New Jersey Tax Court denies marital deduction to decedent who died six days before he was scheduled to wed his same-sex partner of thirty-one years in Rucksapol v. Dir., Div. of Taxation, N.J. Tax Ct., No. 009356-2015 (May 11, 2016)

The decedent and his partner were in a committed relationship for thirty-one years prior to the decedent's death six days before their scheduled wedding.

The couple had registered as a domestic partnership, a statutory status offered by New Jersey that gave same-sex couples certain benefits and rights. However, this status did not allow the surviving partner to be treated as a surviving spouse for state estate tax purposes. New Jersey later permitted civil unions between same-sex couples, which did treat the surviving partner as a surviving spouse for state estate tax purposes. The couple did not enter into a civil union. Instead, they decided to make a political statement and wait until same-sex couples had the right to marry under New Jersey law.

Once same-sex couples had the right to marry under New Jersey law, the couple began planning their wedding but did not immediately wed. Same-sex couples only had the right to marry in New Jersey for seven months when the decedent passed. Accordingly, when the decedent died, New Jersey only recognized the couple as a registered domestic partnership.

After a straightforward application of the relevant laws, the New Jersey tax court denied the decedent's estate a marital deduction for any amounts passing to his surviving partner. According to the court, the legal status of the couple did not give the surviving partner the right to be treated as a surviving spouse for state estate tax purposes, especially in light of the couple's choice not to enter into a civil union and not to marry immediately once same-sex couples had the right to do so under New Jersey law.

Attorney who was the court-appointed receiver of a private foundation was removed for making improper distributions in Matter of Kermit Gitenstein Foundation, 357003A, NYLJ 1202758893277 (N.Y. Surr. Ct. Nassau Co., decided May 26, 2016)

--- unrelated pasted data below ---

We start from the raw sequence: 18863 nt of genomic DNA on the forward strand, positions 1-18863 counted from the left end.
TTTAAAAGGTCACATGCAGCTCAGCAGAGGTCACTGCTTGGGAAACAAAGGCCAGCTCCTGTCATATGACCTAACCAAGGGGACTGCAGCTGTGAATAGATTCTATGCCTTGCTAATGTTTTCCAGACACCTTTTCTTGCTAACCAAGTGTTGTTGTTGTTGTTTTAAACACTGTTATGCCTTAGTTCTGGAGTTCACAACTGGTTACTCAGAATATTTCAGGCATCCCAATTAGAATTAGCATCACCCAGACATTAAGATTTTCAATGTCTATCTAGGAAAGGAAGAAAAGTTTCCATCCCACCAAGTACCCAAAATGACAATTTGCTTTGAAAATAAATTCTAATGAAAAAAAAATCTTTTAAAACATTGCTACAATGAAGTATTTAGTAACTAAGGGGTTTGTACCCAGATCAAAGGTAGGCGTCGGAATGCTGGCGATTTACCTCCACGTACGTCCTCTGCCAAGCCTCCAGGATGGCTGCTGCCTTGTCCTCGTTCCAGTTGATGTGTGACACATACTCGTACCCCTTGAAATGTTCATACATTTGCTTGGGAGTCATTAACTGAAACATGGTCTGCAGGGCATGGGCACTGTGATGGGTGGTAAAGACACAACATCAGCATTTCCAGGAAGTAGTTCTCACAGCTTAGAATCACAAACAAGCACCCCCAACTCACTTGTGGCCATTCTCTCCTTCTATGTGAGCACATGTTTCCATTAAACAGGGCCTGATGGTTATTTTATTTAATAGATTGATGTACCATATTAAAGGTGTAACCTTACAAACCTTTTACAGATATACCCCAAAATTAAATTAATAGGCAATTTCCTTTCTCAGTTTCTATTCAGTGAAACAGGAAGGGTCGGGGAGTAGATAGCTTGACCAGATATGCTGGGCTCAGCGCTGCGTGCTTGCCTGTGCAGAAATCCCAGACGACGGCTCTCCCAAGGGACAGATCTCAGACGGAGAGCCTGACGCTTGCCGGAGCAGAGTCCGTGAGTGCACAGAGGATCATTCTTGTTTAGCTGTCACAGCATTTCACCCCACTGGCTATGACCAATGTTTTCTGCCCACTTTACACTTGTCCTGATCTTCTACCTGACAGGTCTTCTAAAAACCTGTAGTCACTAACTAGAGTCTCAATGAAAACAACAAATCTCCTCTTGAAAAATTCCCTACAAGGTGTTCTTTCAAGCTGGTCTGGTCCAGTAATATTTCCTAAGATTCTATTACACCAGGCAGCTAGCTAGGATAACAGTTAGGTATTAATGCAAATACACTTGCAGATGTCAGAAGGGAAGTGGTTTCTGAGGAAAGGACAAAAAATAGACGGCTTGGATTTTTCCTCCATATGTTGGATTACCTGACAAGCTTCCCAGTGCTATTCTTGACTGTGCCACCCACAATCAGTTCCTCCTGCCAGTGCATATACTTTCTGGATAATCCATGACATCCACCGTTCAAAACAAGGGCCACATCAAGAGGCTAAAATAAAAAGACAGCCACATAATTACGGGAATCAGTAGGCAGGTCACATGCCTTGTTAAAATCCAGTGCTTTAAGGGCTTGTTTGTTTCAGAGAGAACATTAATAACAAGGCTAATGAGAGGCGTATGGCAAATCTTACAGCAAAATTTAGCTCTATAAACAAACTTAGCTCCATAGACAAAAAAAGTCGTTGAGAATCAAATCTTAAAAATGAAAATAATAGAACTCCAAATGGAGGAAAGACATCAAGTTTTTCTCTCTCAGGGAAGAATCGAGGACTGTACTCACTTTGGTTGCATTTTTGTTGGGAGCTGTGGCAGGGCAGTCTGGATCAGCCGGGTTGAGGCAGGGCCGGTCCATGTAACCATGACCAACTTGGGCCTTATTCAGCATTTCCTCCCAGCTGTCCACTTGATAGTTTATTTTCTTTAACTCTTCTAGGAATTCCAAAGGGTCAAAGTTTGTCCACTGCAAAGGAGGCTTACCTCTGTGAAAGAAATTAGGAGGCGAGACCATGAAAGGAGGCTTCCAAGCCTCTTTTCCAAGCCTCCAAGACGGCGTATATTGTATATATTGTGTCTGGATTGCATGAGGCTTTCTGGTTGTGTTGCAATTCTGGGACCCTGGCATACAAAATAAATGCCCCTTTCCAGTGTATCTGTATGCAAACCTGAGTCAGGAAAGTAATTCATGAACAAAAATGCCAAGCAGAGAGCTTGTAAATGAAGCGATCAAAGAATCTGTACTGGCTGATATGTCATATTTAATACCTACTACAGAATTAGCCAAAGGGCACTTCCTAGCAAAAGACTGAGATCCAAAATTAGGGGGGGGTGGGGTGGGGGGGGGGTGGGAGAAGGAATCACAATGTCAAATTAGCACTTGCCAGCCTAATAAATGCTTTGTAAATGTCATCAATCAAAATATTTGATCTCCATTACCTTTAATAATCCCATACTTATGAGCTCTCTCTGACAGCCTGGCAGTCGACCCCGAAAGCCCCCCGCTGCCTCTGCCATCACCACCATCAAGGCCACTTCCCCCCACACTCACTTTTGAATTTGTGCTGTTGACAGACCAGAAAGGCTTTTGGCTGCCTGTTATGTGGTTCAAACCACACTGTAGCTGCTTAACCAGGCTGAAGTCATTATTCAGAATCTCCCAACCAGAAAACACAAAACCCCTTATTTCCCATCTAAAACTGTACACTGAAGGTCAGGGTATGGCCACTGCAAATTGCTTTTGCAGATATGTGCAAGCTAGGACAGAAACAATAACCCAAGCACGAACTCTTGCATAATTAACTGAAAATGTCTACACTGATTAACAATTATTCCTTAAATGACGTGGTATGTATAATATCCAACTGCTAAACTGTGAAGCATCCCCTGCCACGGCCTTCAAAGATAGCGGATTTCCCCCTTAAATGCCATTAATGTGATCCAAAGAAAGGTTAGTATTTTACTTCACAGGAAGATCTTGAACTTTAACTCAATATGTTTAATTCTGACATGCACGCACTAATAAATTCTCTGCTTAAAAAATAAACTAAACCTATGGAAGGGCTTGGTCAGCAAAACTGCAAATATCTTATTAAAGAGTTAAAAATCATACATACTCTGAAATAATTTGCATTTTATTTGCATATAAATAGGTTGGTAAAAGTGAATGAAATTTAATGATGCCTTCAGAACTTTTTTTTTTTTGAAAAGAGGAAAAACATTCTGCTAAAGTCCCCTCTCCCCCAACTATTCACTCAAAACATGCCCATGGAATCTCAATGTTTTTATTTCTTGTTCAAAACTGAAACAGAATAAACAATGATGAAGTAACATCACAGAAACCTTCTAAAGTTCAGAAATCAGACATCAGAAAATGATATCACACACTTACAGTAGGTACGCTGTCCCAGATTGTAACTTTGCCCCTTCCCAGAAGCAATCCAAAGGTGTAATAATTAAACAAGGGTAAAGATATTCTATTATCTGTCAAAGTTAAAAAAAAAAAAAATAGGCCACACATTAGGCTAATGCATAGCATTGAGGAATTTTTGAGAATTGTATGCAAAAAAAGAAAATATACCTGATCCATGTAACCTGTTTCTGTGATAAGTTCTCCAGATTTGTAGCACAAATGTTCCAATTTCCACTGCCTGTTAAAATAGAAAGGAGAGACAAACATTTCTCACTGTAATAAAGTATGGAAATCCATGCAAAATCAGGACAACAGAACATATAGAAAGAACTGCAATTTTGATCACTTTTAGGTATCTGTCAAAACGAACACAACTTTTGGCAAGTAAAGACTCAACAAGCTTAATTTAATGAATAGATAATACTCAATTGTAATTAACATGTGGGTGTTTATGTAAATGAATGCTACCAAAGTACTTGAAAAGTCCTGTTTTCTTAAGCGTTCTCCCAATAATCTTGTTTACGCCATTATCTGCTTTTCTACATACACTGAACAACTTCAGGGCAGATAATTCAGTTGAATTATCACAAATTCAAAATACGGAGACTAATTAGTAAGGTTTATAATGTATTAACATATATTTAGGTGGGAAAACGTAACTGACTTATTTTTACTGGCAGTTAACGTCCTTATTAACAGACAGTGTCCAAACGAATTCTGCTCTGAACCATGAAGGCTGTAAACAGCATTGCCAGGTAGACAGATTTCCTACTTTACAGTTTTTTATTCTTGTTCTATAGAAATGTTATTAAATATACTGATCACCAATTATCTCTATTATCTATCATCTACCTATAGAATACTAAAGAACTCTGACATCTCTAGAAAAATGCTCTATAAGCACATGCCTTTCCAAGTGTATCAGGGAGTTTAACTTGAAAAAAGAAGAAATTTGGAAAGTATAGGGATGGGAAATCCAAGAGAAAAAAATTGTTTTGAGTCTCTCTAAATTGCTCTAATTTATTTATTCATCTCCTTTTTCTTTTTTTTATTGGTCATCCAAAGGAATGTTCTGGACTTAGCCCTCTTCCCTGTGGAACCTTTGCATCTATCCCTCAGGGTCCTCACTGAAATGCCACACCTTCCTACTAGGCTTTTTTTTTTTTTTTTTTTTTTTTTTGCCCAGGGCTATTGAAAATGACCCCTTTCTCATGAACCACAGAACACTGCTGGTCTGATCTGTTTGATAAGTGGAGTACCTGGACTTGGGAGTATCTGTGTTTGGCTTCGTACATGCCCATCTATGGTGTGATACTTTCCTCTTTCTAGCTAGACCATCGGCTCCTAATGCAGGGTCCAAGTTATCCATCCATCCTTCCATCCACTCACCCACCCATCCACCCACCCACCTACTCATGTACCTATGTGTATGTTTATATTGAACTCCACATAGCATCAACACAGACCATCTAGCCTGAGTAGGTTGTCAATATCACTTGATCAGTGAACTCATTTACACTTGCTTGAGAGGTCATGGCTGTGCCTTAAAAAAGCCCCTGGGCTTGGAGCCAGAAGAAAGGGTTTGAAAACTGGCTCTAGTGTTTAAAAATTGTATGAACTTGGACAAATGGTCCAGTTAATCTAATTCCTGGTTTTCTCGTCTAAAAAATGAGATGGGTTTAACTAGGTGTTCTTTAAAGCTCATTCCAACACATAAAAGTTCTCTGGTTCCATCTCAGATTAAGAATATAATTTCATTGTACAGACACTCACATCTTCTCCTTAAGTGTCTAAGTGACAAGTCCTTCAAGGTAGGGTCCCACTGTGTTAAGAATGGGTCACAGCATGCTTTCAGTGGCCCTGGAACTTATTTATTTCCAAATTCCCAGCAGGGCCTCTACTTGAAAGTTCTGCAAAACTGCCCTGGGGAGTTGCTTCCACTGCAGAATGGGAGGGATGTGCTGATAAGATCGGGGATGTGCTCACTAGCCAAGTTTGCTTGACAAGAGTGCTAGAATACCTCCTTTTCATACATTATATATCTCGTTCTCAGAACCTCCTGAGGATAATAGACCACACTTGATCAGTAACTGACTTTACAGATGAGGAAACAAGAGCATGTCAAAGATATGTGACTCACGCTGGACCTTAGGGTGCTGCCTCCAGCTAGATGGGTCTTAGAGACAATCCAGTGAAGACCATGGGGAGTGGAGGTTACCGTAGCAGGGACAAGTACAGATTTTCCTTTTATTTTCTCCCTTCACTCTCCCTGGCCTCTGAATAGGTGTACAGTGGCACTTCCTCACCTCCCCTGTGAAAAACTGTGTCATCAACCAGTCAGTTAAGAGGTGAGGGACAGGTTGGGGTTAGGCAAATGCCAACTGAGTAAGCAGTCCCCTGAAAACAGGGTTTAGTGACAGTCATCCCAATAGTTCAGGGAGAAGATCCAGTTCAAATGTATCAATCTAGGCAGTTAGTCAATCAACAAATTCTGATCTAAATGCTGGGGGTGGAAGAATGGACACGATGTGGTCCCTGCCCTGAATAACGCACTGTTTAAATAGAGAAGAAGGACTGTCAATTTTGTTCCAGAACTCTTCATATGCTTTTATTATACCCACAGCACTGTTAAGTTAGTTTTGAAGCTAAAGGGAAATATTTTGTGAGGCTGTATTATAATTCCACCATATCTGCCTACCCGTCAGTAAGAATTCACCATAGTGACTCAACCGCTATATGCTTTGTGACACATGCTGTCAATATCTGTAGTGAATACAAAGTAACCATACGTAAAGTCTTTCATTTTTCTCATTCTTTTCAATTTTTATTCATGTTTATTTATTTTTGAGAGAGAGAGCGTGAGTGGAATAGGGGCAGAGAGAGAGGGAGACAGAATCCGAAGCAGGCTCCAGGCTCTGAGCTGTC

A private foundation was established in 1967 and eventually operated by the founder's niece until the niece's death in 2007. There were no other directors or officers of the foundation at the time of the niece's death and, therefore, the Surrogate's Court had to supervise the foundation and appointed an attorney to operate the foundation as a receiver.

The receiver appeared to have taken all necessary and appropriate steps in managing the foundation – he marshaled the assets, petitioned the court for approval before making any distributions, and indicated how all of the distributed funds were being used. Following this pattern, the receiver made about $3,000,000 of distributions over three years.

Eventually, however, the court ordered the receiver to account for his actions as receiver. In the accounting it became clear that the receiver made additional distributions from the Foundation of over $7,000,000. The court and the attorney general were unaware of these additional distributions. Additionally, the court found that the receiver gave control over the decision to make some of the distributions to clients and that certain distributions were made to organizations that he, his law firm, his family and his clients may have been interested in. Noting also that some of the distributions did not align with the foundation's corporate purposes or its history of distributions, the court removed the receiver in a harsh rebuke of his actions.

FinCEN issues final Customer Due Diligence Regulations requiring financial institutions to gather additional information about certain entities

Financial Crimes Enforcement Network (FinCEN) issued final regulations requiring financial institutions to gather information on the identity of the beneficial owners of, and an individual who controls certain types of, legal entities when opening entity bank accounts. These regulations were passed in light of the concerns raised by the Panama Papers and to fight terrorist financing. Notably, trusts are not included as such entities from which information has to be gathered. Other entities, such as LLCs and FLPs will be looked through to their beneficial owners and financial institutions will be required to gather information on all beneficial owners of these entities.